Yesterday my husband and I decided to go paddling on the Wakulla. We have historically always taken the canoe when we paddle together, but I am on a campaign to switch our mode to two kayaks instead. He fits very well in the Prijon Motion, so he claimed that one and I was in the Impex Mystic, as usual. We did discover that we are going to have to come up with a new way to transport two kayaks to the river other than the one we used yesterday, but that’s another story.
I was amazed at how relatively quiet the river was, considering it was the first day of a holiday weekend. There were many paddlers, a few powered fishing boats, and many large pontoon boats, but the no-wake policy that covers this whole upper section of the river made for a remarkably peaceful holiday weekend paddle. We actually had portions of the river to ourselves.
This great blue heron was perched on a tree near the boat ramp.
A lot of people were out on their docks and swimming in the water. Most wildlife were absent—I’m sure the manatees decided to stay out of this area of river during all the activity, and even the gators must have been hunkered down off the main water, probably tending nests.
I have always said that SOT (sit-on-top) kayaks are very stable in flat water. This guy standing in one pretty much proves that point. (I blurred the faces a bit just in case they were supposed to be somewhere else, maybe a picnic with the grandparents…)
We had gotten a very late start and so did not go all the way to the top of the river. My husband is a little uncomfortable with the thought of paddling near gators, so he stayed in the main part of the river. Once in a while I would take a detour through the water channels that go off the river and that were easy to paddle since the tide was in. And I found where the birds were hiding. I was very surprised to find two wood storks there, and was able to get a few photos of them.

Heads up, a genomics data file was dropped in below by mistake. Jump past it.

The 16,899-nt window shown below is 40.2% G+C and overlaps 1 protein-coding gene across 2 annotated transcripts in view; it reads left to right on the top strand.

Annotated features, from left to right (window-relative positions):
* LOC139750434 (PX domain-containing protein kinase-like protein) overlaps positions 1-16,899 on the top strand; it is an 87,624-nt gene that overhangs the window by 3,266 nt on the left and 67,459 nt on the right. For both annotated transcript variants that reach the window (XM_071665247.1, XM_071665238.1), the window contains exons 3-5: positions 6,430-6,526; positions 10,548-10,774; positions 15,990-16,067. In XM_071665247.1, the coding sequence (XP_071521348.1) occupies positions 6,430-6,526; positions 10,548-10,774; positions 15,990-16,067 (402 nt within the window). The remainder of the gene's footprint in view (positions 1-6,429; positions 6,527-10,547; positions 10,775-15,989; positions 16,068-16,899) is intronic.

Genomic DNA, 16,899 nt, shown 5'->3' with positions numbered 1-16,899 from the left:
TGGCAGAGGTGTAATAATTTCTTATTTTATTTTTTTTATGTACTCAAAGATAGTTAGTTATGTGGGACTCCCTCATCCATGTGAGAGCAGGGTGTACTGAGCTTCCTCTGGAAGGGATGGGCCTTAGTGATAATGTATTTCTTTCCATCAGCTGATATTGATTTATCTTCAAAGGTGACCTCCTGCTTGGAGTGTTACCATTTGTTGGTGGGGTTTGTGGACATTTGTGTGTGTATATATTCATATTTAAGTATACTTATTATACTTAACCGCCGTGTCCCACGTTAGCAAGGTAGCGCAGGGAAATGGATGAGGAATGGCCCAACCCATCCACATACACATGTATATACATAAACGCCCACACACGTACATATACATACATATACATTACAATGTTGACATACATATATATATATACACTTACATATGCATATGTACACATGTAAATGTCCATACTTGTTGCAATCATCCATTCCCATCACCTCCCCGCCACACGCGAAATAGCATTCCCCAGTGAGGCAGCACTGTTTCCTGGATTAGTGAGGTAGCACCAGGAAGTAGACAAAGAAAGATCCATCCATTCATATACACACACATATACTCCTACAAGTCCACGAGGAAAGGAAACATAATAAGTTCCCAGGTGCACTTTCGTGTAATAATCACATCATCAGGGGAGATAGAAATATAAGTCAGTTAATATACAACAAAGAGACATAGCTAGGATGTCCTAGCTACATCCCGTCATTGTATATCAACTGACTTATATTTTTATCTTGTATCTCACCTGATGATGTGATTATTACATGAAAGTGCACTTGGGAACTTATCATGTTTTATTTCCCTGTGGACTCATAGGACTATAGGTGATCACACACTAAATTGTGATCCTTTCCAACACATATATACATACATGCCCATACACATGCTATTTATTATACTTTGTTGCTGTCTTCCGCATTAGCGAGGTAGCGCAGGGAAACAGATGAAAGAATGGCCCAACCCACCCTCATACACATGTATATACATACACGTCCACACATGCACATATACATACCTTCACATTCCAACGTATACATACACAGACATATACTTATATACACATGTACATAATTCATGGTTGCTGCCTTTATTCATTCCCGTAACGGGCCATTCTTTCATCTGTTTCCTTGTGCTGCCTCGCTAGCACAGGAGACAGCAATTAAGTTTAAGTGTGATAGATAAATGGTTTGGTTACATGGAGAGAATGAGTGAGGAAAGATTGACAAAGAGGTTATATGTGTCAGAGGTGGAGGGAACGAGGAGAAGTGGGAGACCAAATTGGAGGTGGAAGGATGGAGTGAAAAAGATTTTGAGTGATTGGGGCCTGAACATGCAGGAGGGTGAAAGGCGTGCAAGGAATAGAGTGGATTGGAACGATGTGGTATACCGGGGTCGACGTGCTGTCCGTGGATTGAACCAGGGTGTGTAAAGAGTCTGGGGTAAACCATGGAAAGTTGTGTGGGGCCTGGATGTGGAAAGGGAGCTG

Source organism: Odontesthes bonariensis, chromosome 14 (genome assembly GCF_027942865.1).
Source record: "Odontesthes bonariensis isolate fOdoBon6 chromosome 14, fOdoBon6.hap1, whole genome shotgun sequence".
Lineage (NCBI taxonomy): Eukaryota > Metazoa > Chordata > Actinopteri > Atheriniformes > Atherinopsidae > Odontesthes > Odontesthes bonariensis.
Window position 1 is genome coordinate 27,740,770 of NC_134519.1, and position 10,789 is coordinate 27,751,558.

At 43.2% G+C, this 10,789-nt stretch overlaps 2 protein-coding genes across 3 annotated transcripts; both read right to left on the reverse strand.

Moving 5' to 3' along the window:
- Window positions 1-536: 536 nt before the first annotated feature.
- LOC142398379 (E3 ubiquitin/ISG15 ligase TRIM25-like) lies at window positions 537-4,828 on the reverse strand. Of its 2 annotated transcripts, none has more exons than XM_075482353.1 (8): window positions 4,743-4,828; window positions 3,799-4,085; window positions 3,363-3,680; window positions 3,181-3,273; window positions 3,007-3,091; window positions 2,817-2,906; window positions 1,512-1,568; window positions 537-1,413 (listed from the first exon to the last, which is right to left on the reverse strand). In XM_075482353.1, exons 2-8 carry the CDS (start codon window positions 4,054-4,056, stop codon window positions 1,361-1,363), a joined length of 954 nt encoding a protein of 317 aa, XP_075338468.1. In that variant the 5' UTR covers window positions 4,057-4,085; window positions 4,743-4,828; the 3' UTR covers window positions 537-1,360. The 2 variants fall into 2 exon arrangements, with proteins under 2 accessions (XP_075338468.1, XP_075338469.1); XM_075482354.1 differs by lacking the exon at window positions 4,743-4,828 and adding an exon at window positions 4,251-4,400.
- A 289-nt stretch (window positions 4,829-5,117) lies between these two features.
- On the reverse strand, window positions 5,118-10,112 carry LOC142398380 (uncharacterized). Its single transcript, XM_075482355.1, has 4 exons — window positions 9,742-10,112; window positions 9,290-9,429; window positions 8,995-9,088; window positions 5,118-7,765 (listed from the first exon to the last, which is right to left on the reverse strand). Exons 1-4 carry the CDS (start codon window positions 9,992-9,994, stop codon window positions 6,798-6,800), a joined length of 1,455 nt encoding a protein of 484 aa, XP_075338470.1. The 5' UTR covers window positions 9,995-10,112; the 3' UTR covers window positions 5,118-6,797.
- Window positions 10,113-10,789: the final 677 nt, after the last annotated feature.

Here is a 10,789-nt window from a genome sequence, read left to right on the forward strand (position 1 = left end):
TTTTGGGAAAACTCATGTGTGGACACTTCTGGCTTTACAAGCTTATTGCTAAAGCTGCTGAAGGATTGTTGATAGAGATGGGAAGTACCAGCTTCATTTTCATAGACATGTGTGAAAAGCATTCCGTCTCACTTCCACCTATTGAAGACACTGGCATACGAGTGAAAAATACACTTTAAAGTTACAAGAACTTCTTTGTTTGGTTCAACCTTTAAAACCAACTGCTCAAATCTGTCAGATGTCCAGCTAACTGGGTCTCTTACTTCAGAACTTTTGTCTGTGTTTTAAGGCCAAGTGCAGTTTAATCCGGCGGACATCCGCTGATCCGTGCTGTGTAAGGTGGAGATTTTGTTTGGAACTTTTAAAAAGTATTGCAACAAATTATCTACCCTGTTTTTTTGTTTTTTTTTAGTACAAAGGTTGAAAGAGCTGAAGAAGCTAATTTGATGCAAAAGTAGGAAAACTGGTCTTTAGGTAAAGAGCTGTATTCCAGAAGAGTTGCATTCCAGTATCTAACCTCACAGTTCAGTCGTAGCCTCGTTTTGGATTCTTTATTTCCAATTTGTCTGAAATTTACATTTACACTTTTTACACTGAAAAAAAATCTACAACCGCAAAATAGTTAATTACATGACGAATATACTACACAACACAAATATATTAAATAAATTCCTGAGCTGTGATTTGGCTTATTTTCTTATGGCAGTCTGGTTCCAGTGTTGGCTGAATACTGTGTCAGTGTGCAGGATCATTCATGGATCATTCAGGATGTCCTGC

I believe they were juveniles, based on the fuzz they still had on their heads and the color of their beaks.
On another short detour, I spotted these wood ducks trying to hide in a tree. The male looks exactly like a wood duck decoy I have on my mantle.
As we neared the boat ramp my eagle-eyed husband saw a great blue heron in the water a little way up a narrow channel, so of course I paddled over to photograph it. Herons are territorial and it seems likely this is the same one as pictured above.
And then we came to two yellow crowned night herons fairly close together. There was a large one
and a smaller one that was looking very nice against the shoreline greenery.
We reached the ramp, loaded the boats, and headed for home, which is an hour and fifteen minutes from the boat ramp if driven with no stops. However, we stopped to gather some provender (human variety) on the way. We arrived in our small north Florida town at about 8:00 pm.
There is a little pond next to a nursing home in this town; we pass it often while running errands. It is currently at a reduced level, as are all bodies of water due to this drought. When Abby recently came to visit, she commented that she had seen an egret in the pond; I’ve never seen any birds of any sort in that pond. When we drove by it last night on the way home, I was utterly amazed to see more than two dozen wood storks in the pond. We pulled into the nursing home parking lot and I jumped out of the truck with my camera in hand and, while sustaining many yellow fly bites (yellow flies are the scourge of the south and elsewhere, basically a fierce biting fly similar to deer flies and horse flies; the bites are painful and raise large welts. But I am willing to suffer for my art), took photos of them. This is a long view. Basically the entirety of the pond is contained in this photo, only a little of the sides are cropped out. This pond cannot support anywhere near this many birds. I imagine they had stopped there on their way to someplace better.
Here’s a closer photo of the group of them. There were a few egrets in the pond as well.
I’m not sure anyone else in this town would care about this visitation by so many members of an endangered species except as a passing curiosity, but I was very excited by it. I plan to bundle up in long pants and long sleeves (less than ideal when it is over 80 degrees outside but it cuts back on yellow fly bites) and drive to the pond later today to see if by chance they are still there.
I’ll be back next time I get out paddling. Stand by.